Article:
The ultimate modern love story or a cynical PR exercise? Who cares. The Bennifer reunion – after an 18-year hiatus – transports us straight back to our teen dreams of what True Love would look like. Emotional petrol for the unbreakable romantics among us.
This old thing?
Zendaya is not the only Insta-gen star with a taste for early noughties vintage. Kylie Jenner loves 2003’s Louis Vuitton collaboration with Takashi Murakami. Bella Hadid rocks archive Jean-Paul Gaultier and Galliano-era Dior; Addison Rae wore 2003 Tom Ford Gucci to this year’s Met (also google: Phoebe Philo’s Chloé and Nicolas Ghesquière’s Balenciaga). The new-old name to drop right now however is Roberto Cavalli: Kim Kardashian has several pieces, Paloma Elsesser has a mini-and-bandeau set, Leomie Anderson the jeans, Iris Law wore a cut-out Cavalli gown to a gala dinner this summer. In her video for Brutal, Olivia Rodrigo shows her allegiance to Britney Spears by wearing a Cavalli look that Brit wore back in, yep, 2003. Set your eBay alerts immediately.
Hats off to the past
Proof that redemption is, indeed, possible for all sartorial crimes: the Von Dutch trucker cap is also back (see Nicola Peltz). Please let the jaunty fedora stay where it belongs, though – in the past.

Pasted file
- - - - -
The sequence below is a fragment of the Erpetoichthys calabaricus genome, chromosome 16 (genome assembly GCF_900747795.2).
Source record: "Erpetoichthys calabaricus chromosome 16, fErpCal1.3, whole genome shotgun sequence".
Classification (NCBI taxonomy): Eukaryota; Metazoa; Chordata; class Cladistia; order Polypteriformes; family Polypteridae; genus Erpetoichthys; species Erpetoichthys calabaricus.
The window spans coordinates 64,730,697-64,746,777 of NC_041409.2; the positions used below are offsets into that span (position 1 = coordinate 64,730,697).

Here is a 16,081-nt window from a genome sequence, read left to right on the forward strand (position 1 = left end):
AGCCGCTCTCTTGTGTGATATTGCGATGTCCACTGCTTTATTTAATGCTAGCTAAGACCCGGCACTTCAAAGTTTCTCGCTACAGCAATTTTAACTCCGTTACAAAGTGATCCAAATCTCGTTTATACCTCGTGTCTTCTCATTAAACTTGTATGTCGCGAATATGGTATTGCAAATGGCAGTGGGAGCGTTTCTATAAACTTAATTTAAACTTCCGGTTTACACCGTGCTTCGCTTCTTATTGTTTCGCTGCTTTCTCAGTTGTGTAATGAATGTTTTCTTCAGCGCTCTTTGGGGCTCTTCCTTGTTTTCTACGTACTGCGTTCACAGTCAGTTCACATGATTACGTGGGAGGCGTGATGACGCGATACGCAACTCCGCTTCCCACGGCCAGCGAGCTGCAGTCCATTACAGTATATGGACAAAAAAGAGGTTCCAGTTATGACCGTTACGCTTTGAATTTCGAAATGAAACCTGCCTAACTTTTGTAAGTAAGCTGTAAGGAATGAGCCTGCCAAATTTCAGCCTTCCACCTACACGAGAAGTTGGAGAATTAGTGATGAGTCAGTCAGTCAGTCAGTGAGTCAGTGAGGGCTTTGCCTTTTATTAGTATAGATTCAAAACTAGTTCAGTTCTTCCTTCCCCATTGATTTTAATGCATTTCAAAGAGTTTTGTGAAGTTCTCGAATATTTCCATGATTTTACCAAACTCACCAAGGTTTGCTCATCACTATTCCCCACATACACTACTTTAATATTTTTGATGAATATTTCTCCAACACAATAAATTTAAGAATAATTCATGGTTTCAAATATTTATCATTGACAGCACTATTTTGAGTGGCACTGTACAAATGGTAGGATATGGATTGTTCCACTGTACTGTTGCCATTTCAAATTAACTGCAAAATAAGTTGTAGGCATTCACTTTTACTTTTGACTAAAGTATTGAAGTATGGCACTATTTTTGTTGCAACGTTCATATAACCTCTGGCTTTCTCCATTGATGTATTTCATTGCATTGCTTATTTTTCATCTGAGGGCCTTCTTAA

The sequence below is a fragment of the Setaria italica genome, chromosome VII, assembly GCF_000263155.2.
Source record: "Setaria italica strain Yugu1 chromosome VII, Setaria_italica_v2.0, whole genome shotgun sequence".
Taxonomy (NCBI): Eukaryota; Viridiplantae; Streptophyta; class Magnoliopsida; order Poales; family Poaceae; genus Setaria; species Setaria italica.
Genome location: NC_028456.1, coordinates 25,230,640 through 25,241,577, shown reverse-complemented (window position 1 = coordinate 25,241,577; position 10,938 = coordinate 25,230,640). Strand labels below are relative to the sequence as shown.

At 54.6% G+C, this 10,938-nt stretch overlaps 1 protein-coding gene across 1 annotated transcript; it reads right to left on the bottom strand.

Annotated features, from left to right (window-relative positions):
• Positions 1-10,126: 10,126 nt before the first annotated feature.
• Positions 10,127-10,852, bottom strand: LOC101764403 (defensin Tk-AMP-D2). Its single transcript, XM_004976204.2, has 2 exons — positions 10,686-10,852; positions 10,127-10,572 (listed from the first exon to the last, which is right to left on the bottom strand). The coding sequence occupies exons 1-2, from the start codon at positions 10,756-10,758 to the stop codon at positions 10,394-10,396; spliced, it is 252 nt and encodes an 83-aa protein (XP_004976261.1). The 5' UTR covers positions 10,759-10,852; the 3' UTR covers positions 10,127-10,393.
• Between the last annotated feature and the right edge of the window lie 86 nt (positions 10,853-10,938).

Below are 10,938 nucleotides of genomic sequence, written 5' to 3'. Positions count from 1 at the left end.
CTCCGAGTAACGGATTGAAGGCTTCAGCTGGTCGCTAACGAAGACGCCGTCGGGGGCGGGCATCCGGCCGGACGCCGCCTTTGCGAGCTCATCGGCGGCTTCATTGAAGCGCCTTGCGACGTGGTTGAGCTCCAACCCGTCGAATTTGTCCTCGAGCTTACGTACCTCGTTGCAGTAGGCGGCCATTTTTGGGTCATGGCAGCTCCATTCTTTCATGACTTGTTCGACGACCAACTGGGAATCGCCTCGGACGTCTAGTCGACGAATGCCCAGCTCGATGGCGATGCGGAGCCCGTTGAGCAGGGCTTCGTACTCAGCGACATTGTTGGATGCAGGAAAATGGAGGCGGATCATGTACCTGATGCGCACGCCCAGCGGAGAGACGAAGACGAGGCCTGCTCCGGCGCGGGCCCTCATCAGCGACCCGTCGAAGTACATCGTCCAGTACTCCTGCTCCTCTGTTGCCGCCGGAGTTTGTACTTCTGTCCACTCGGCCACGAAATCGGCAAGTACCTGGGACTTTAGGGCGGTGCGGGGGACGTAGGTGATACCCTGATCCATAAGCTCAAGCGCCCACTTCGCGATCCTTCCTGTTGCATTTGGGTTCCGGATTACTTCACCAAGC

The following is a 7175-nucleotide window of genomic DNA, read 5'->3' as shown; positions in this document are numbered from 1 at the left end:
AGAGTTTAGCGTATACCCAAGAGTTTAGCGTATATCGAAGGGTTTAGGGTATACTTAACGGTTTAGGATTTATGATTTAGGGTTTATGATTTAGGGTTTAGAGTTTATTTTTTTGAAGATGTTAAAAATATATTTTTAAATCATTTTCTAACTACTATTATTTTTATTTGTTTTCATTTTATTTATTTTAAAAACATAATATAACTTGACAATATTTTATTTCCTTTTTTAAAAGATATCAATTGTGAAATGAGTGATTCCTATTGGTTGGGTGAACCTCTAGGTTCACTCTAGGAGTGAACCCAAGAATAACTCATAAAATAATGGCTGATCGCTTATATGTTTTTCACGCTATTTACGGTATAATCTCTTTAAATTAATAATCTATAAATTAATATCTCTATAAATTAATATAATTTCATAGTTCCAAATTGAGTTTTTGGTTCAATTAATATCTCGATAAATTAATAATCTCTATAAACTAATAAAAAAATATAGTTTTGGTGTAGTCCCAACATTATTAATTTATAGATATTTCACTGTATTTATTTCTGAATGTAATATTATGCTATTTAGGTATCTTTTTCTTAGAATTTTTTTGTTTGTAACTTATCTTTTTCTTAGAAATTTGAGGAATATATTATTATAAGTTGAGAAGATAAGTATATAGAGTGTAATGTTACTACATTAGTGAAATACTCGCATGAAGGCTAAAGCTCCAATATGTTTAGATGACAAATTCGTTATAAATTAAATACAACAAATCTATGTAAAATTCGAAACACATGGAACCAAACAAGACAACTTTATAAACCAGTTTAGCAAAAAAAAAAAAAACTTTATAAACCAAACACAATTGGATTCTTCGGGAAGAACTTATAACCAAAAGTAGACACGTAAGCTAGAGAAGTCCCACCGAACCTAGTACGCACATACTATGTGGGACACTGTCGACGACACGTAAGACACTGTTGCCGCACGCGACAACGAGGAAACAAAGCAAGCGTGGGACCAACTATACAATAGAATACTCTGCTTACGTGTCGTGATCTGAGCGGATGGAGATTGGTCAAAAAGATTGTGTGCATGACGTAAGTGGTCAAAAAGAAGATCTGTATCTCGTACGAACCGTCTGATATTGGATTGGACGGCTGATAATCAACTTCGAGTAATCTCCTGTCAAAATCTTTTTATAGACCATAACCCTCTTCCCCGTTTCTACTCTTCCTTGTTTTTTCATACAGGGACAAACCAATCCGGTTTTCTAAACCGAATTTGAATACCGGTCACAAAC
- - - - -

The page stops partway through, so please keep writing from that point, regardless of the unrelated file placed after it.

An 18-year-old Cristiano Ronaldo signed for Manchester United; he has just returned to Old Trafford. In other football(ish) news: this summer’s Euros prove that ’00s pin-up hair still has the capacity to make us thirsty – thank you Jack Grealish.
We’ll always have Paris
The Simple Life landed on our screens. Its premise? Two rebellious rich girls – Paris Hilton and Nicole Richie – slumming it with ‘ordinary’ folk. Since then we’ve become enlightened to the fact that Paris was in on the joke all along; she’s not the baby-voiced bimbo she appears, but she knows how to ham it up for her brand. This year, Paris returned to our screens in her best pink, glitter and bouncy blonde hair form in Cooking With Paris. Flummoxed by the most rudimentary kitchen utensils, a more accurate title might be ‘Cooking’ With Paris. Nevertheless, she was and still is TV gold. That’s hot! (Or not, Rotten Tomatoes gave the show a 25% rating.)
Another bite of the big apple
Legend has it, if you click your Manolos together three times, you will be transported to the Manhattan of 2003, where Cosmopolitans were downed, writers got paid $4 per word and fabulous people still said ‘fabulous’. But, if you’re yet to brave heels post-pandemic, no problem – filming of Sex And The City reboot, And Just Like That…, is now underway in New York. It was the 2003 series that gave us one of the most memorable cameos: Jennifer Coolidge as newly divorced Victoria and deliverer of the iconic line, ‘Because of that f**ker, I’ve discovered I’m Fendi.’ No word yet on whether ‘purse parties’ are due to become a thing (were they ever?), but it’s been a thrill to see Coolidge thrive in similarly highly-strung comedic top form in The White Lotus.